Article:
Physical Health. Comorbidity is the co-occurrence of two or more health problems in the same person. Comorbidity and especially multimorbidity (3 or more conditions) is correlated with poorer quality of life, more disability, greater case complexity and greater use of health services. About half of Veterans with diagnosed mental conditions had two or more mental conditions: 55% of Regular Force and 47% of Reserve Class C. Most Veterans with mental conditions had co-occurring physical conditions: 90% in Regular Force, 92% in Reserve Class C and 63% in Reserve Class A/B Veterans. Conversely, 30% of Regular Force Veterans with physical conditions had mental conditions, as did 24% of Reserve Class C and 12% of Reserve Class A/B Veterans.
Disability. All four types of activity limitations measured in LASS 2013 were more prevalent in Veterans with diagnosed mental health conditions than in those without. The odds of having mental health conditions were considerably higher in those with activity limitations, ranging from 4 and 5 (Reserve Class C and Regular Force) times higher in those with activities limited by pain and discomfort; to 8 times higher for activity restriction in life domains; to 11 and 9 times higher for needing assistance with at least one ADL; and to 12 and 20 times higher for those with psychological distress that interfered with life. In interpreting these numbers it is important to recall that chronic physical health conditions co-occurred in the great majority of those with mental health conditions.
Stress, Coping and Satisfaction. All six measures of stress, coping and satisfaction were, not surprisingly, significantly correlated with the presence of diagnosed mental health conditions: higher odds of mental conditions in those with weak sense of community belonging, low mastery, dissatisfaction with life, high life stress, work stress past year in those at work in the past year, and dissatisfaction with main activity in the past year. Odds ratios for having mental disorders were highest for low mastery, dissatisfaction with life and having extreme/quite a bit of life stress.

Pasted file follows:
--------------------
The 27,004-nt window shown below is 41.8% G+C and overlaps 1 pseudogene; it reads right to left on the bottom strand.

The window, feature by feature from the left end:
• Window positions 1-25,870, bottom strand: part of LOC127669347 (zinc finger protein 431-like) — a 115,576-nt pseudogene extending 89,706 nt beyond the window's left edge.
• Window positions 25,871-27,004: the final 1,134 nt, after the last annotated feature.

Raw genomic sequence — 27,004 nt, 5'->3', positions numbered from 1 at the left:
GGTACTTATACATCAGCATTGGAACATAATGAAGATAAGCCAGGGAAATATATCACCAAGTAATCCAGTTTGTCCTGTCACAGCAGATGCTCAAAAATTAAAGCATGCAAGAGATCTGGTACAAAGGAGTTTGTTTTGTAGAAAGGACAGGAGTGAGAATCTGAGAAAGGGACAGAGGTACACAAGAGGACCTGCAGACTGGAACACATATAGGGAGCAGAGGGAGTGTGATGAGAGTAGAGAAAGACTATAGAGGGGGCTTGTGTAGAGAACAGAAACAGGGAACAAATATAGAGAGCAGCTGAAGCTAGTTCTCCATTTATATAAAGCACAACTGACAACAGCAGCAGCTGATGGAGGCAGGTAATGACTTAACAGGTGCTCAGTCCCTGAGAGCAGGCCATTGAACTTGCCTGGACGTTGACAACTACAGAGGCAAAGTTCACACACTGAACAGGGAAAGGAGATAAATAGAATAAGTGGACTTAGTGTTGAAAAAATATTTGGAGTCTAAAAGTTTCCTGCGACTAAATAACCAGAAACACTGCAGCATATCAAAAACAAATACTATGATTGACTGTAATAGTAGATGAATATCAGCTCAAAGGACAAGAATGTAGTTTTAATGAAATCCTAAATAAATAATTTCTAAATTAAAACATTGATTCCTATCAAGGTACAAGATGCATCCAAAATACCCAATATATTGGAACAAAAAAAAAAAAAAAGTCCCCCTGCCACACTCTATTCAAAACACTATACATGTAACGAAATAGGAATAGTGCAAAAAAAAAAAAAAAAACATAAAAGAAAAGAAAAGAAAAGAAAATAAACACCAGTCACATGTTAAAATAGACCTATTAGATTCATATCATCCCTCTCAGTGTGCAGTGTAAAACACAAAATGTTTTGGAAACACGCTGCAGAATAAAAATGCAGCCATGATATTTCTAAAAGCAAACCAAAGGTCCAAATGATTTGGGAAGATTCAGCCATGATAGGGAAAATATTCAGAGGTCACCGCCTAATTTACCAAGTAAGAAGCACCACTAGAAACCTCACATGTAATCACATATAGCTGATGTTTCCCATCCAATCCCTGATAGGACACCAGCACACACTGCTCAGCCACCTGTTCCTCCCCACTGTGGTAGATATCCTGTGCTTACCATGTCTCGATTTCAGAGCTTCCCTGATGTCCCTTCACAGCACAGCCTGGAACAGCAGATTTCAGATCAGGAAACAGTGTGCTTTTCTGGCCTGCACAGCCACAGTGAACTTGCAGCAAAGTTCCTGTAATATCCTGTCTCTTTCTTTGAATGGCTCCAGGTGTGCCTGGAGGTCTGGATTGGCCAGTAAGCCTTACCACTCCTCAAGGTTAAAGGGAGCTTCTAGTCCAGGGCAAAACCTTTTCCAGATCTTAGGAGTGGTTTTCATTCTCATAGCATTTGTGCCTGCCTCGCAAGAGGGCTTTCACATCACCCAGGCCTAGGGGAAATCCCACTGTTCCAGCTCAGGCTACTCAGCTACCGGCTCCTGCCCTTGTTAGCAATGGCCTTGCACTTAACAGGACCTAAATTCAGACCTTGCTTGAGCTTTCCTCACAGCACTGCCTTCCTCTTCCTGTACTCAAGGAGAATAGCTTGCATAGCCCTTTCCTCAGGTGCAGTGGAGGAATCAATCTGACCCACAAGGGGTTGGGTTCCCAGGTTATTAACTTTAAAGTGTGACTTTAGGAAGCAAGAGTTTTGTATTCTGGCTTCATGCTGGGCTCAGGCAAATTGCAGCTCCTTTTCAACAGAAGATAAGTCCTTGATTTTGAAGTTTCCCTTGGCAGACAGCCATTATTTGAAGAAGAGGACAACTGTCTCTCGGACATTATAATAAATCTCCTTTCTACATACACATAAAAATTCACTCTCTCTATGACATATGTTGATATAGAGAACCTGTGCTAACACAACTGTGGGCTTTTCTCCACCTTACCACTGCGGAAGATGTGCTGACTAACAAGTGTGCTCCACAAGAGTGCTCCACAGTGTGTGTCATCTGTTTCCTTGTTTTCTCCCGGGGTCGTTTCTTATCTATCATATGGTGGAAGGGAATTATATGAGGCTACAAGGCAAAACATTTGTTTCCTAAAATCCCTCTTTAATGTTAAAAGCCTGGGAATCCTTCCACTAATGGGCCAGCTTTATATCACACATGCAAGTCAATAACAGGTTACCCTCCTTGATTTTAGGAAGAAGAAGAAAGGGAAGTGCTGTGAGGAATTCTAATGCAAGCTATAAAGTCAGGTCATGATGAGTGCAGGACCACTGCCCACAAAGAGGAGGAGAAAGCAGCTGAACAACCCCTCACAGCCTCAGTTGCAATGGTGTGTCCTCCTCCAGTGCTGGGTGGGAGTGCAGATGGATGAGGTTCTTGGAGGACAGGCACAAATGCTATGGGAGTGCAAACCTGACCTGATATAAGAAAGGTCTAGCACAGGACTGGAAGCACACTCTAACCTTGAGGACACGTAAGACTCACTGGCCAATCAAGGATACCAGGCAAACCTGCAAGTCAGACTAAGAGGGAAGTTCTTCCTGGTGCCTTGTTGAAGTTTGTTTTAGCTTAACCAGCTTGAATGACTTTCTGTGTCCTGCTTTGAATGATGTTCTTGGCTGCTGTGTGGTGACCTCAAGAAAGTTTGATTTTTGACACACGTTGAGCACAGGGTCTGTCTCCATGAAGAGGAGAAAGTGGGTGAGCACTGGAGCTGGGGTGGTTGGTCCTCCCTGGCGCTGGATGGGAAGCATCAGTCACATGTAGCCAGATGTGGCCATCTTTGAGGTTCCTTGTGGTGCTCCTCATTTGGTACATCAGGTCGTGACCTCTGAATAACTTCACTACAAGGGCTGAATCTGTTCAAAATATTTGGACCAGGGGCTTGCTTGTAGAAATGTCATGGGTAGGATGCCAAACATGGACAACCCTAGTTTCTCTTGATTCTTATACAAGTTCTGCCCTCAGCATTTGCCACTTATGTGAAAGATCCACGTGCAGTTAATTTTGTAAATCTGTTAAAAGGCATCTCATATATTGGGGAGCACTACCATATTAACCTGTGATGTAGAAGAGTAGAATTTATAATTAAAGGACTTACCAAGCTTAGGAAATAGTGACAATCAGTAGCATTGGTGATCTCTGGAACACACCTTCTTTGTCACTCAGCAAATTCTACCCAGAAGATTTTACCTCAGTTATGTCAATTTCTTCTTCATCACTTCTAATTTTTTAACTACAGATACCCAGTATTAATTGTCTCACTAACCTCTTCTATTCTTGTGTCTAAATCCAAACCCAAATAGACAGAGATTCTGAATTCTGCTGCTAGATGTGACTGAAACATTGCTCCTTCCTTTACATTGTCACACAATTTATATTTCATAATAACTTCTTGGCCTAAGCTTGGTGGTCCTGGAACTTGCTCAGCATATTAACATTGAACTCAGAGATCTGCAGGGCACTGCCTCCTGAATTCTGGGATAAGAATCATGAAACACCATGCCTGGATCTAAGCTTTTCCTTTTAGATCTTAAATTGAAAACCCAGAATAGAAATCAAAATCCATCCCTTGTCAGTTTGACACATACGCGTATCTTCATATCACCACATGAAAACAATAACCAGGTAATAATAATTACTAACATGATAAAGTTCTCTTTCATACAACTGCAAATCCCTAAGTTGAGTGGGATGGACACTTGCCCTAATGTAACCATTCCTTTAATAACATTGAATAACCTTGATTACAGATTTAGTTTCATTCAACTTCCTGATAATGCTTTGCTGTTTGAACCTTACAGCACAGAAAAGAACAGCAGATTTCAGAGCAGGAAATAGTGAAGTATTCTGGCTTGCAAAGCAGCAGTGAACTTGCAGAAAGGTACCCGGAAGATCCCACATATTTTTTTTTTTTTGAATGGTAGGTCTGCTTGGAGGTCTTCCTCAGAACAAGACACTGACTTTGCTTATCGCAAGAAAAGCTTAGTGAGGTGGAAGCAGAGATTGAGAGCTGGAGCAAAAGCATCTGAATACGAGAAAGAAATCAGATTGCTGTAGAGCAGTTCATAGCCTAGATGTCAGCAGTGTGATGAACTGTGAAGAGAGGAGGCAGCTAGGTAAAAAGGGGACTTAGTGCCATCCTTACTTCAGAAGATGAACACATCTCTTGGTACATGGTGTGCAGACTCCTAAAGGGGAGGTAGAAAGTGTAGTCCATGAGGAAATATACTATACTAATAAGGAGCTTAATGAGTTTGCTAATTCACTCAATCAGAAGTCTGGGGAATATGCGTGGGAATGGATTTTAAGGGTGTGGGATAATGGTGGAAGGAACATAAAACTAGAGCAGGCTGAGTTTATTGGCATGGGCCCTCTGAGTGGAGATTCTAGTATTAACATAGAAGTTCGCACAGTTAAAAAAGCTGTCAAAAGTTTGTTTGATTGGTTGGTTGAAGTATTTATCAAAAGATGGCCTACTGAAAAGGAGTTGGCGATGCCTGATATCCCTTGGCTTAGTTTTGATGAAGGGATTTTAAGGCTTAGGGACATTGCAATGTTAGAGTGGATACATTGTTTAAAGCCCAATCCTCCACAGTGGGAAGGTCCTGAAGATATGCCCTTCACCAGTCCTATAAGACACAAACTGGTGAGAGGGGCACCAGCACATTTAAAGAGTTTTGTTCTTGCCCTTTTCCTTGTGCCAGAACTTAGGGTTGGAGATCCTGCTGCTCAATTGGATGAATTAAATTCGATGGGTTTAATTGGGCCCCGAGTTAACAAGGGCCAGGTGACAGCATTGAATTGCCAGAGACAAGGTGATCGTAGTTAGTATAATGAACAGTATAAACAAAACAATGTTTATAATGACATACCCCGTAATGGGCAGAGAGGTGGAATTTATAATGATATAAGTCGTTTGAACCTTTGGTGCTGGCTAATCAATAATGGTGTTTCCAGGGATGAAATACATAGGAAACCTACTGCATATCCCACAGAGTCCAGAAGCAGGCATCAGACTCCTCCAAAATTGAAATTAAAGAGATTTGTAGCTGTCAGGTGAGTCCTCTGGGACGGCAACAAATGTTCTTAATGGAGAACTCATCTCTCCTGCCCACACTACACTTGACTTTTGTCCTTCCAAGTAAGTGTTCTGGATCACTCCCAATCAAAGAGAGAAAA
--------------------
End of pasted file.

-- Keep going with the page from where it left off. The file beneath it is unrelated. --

Social Support. Veterans with diagnosed mental health conditions had lower mean perceived social support.
Suicidal Ideation. Past-year ideation was present in 5% (95% C.I. 4-7%) of Reserve Class C and 7% (6-8%) of Regular Force Veterans and was more prevalent in those participating in VAC programs. Suicidal ideation was most prevalent in those with diagnosed mental health conditions; and also prevalent in those aged 40-49; women; education other than university degree; unemployed and unable to work; low income; medical release; junior NCMs including privates; physical and mental health conditions particularly those with both and with higher degrees of comorbidity; disability; not satisfied with life; home care and unmet needs for either type of health care.